I am working on an EdTech idea and weeks away from MVP. The problem I am trying to solve is student and industry gap by simply connecting students with industry professionals. But LinkedIn also working on student and professional relationship and they have advantage as they are the largest professional network. How can you compete with them? They have resources, tools , team and finance. I want to be entrepreneur and academia is something my interest and working on idea for some time.
For a long time, Apple considered Apple TV to be a hobby, not a real product worth focusing on, because it did not generate a billion in revenue. However, for a start-up, getting to $50 million in revenue can be the start of a wildly successful business. But being a start-up affords many advantages most giants would salivate over. As a nimble start-up you can leverage those to succeed. It is hard to build a $10 billion revenue business doing just one thing, and most giants have a broad portfolio of businesses, numerous products for each, and targeting a variety of customer segments in multiple markets. There are a host of things you can do specifically because you do not have the same scale as the giants. The giants certainly could not.
You can read more here: https://www.backblaze.com/blog/how-to-compete-with-giants/
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It would be very difficult if not impossible to compete head-on with a similar product.
But if you have something unique and truly meaningful then that differentiation and fulfillment of a user's need will help you get that initial momentum.
LinkedIn, Microsoft, Google... weren't built in a day. One step at a time.
Thinking about the competition is useful but thinking about the customer is equally important.
Start small, validate your product and who your customer is, then focus on scaling up.
If your product is valuable then customers will be prepared to pay for it, this will also help with funding and strategic partnerships.
In one of my companies, I built up a user base of over 100k users fairly quickly, it's not that difficult if you have something unique, focus on the customer first while being aware of the rest of the market.
Competing should not be the major concern or even a bother at all. the main target should be building your brand with unique features that are relevant to people. an industry giant has done a lot already, so competing with them wont be a good idea. the best approach is to move ahead by steadily improving your start up .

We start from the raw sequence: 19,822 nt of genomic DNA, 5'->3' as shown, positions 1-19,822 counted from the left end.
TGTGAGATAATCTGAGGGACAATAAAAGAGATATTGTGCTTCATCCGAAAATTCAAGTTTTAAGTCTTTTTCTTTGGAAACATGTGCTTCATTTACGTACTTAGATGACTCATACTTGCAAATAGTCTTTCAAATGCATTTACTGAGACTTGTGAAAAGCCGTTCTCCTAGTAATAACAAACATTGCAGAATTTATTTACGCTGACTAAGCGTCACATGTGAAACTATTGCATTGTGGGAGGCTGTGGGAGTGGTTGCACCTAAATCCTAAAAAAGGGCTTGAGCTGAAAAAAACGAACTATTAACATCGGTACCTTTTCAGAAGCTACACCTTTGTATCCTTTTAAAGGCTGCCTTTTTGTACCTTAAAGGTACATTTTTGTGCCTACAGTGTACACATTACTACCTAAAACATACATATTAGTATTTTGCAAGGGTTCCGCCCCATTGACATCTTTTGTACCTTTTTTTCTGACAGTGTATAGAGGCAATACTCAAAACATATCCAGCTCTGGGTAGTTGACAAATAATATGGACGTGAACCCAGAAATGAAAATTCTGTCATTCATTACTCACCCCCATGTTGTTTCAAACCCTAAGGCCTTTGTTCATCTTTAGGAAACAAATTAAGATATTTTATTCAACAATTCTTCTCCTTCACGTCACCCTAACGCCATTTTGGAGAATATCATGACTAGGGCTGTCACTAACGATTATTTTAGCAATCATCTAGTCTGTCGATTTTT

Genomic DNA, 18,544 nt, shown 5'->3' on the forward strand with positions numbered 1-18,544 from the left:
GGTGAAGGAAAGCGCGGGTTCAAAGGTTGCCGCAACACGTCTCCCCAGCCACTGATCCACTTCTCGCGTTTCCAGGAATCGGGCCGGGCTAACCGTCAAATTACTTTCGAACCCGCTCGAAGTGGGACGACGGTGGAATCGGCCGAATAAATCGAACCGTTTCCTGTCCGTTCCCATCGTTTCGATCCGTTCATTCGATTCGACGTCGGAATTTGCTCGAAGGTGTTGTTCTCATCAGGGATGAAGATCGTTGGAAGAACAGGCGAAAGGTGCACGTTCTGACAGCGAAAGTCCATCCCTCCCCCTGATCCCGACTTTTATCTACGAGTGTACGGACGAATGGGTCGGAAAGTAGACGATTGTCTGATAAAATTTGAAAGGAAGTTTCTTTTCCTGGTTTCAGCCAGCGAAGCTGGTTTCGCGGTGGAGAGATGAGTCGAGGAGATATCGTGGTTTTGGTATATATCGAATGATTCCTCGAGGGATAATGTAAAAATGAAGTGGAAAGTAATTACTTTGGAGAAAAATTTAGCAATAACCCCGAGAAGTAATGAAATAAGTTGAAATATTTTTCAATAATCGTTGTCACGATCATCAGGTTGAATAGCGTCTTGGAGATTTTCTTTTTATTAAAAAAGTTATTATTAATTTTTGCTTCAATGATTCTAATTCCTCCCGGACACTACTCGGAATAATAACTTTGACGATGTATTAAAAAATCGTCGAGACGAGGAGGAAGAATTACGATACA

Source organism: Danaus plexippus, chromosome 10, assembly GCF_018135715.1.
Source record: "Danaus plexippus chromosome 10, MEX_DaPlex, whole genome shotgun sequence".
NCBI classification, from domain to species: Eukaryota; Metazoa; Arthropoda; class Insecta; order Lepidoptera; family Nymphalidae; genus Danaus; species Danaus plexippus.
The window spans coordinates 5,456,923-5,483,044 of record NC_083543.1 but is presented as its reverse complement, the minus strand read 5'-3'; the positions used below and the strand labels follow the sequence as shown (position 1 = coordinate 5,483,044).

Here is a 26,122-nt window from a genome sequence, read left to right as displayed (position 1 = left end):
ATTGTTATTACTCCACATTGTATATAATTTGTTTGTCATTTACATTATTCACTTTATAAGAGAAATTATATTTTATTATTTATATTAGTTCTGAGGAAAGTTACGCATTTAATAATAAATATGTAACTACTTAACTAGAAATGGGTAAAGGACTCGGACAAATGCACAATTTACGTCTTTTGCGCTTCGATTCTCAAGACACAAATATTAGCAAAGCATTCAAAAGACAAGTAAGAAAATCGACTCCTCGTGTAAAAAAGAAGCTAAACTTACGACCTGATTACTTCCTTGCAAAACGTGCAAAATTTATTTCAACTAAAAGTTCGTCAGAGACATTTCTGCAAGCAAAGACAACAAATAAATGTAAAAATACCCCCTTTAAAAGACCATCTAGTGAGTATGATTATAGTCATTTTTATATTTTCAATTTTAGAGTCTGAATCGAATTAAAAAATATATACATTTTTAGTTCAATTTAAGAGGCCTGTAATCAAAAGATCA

Hi. You may not appreciate it, but you probably have more advantages over enterprise competitors than you think! Focus on providing a more personalised service, be more responsive, leverage your specialist expertise and what-ever you can do to be different. Take your time and carve out your niche. Don't forget, your competitors will spend money to raise the profile of their solution which creates a wave of interest for you too. Place ads next to theirs. Create more impactful content than they do. Get exhibition space opposite their stand. Contact the bigger players and offer a complimentary service (you'll be doing them a favour!). Not everyone wants to engage with the global leaders, many people are looking for a specialist provider. Good luck!
Great question! Although the market may feel that it is saturated, in fact you are in a great spot. With the mass growth of the web and the shear amount of users, there are many opportunities to act as a niche player industries versus the big guys (Linkedin).
There are a couple of things that you need to keep in mind in order to be successful: Be the expert, stay small and nimble.
Use your specific sub-niche as a way to differentiate yourself. Ensure that your MVP does not feel generic and is targeted to your specific audience, this is how you will grow presence (as well as SEO clicks). Come off as the expert in your space; learn the industry and ensure that your MVP shows your knowledge.
Also, you mentioned that you are small, use that as an advantage. Be nimble. Be flexible. Learn from your customers and provide them a solution that fits their needs.